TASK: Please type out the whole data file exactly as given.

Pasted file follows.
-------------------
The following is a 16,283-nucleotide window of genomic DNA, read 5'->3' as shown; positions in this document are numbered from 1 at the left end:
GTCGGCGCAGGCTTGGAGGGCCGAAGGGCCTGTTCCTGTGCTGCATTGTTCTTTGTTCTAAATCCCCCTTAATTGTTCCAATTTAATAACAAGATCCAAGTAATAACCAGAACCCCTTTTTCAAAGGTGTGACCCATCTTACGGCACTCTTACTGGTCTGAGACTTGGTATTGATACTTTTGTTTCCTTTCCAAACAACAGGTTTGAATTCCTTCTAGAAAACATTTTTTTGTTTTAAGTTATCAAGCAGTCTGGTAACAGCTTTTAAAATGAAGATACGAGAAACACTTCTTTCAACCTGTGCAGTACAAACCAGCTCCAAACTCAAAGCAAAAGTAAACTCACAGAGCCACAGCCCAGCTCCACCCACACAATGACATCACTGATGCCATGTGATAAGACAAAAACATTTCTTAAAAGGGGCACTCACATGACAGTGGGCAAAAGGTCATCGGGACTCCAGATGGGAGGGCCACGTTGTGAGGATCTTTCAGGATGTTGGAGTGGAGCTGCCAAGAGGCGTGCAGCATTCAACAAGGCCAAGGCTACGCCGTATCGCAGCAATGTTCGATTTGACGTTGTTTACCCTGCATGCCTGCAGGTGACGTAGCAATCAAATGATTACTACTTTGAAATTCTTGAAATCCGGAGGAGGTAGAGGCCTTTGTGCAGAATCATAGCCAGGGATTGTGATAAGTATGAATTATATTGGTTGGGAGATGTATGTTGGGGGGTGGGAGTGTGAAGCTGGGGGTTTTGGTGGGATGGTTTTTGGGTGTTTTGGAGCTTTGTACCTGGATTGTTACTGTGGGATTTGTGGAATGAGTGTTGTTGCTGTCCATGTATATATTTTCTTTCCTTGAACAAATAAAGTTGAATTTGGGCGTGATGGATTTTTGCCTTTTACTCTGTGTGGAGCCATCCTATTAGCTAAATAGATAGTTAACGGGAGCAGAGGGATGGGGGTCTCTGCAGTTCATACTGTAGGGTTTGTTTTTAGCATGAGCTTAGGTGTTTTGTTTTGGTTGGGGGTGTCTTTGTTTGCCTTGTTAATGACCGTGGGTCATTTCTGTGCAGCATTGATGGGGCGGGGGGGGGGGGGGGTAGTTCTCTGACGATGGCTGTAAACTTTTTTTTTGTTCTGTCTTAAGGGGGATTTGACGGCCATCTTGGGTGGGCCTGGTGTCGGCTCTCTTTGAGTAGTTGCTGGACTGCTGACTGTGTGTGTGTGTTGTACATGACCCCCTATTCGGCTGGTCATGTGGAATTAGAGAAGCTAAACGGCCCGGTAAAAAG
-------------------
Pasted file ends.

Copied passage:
The following is a 16,283-nucleotide window of genomic DNA, read 5'->3' as shown; positions in this document are numbered from 1 at the left end:
GTCGGCGCAGGCTTGGAGGGCCGAAGGGCCTGTTCCTGTGCTGCATTGTTCTTTGTTCTAAATCCCCCTTAATTGTTCCAATTTAATAACAAGATCCAAGTAATAACCAGAACCCCTTTTTCAAAGGTGTGACCCATCTTACGGCACTCTTACTGGTCTGAGACTTGGTATTGATACTTTTGTTTCCTTTCCAAACAACAGGTTTGAATTCCTTCTAGAAAACATTTTTTTGTTTTAAGTTATCAAGCAGTCTGGTAACAGCTTTTAAAATGAAGATACGAGAAACACTTCTTTCAACCTGTGCAGTACAAACCAGCTCCAAACTCAAAGCAAAAGTAAACTCACAGAGCCACAGCCCAGCTCCACCCACACAATGACATCACTGATGCCATGTGATAAGACAAAAACATTTCTTAAAAGGGGCACTCACATGACAGTGGGCAAAAGGTCATCGGGACTCCAGATGGGAGGGCCACGTTGTGAGGATCTTTCAGGATGTTGGAGTGGAGCTGCCAAGAGGCGTGCAGCATTCAACAAGGCCAAGGCTACGCCGTATCGCAGCAATGTTCGATTTGACGTTGTTTACCCTGCATGCCTGCAGGTGACGTAGCAATCAAATGATTACTACTTTGAAATTCTTGAAATCCGGAGGAGGTAGAGGCCTTTGTGCAGAATCATAGCCAGGGATTGTGATAAGTATGAATTATATTGGTTGGGAGATGTATGTTGGGGGGTGGGAGTGTGAAGCTGGGGGTTTTGGTGGGATGGTTTTTGGGTGTTTTGGAGCTTTGTACCTGGATTGTTACTGTGGGATTTGTGGAATGAGTGTTGTTGCTGTCCATGTATATATTTTCTTTCCTTGAACAAATAAAGTTGAATTTGGGCGTGATGGATTTTTGCCTTTTACTCTGTGTGGAGCCATCCTATTAGCTAAATAGATAGTTAACGGGAGCAGAGGGATGGGGGTCTCTGCAGTTCATACTGTAGGGTTTGTTTTTAGCATGAGCTTAGGTGTTTTGTTTTGGTTGGGGGTGTCTTTGTTTGCCTTGTTAATGACCGTGGGTCATTTCTGTGCAGCATTGATGGGGCGGGGGGGGGGGGGGGTAGTTCTCTGACGATGGCTGTAAACTTTTTTTTTGTTCTGTCTTAAGGGGGATTTGACGGCCATCTTGGGTGGGCCTGGTGTCGGCTCTCTTTGAGTAGTTGCTGGACTGCTGACTGTGTGTGTGTGTTGTACATGACCCCCTATTCGGCTGGTCATGTGGAATTAGAGAAGCTAAACGGCCCGGTAAAAAG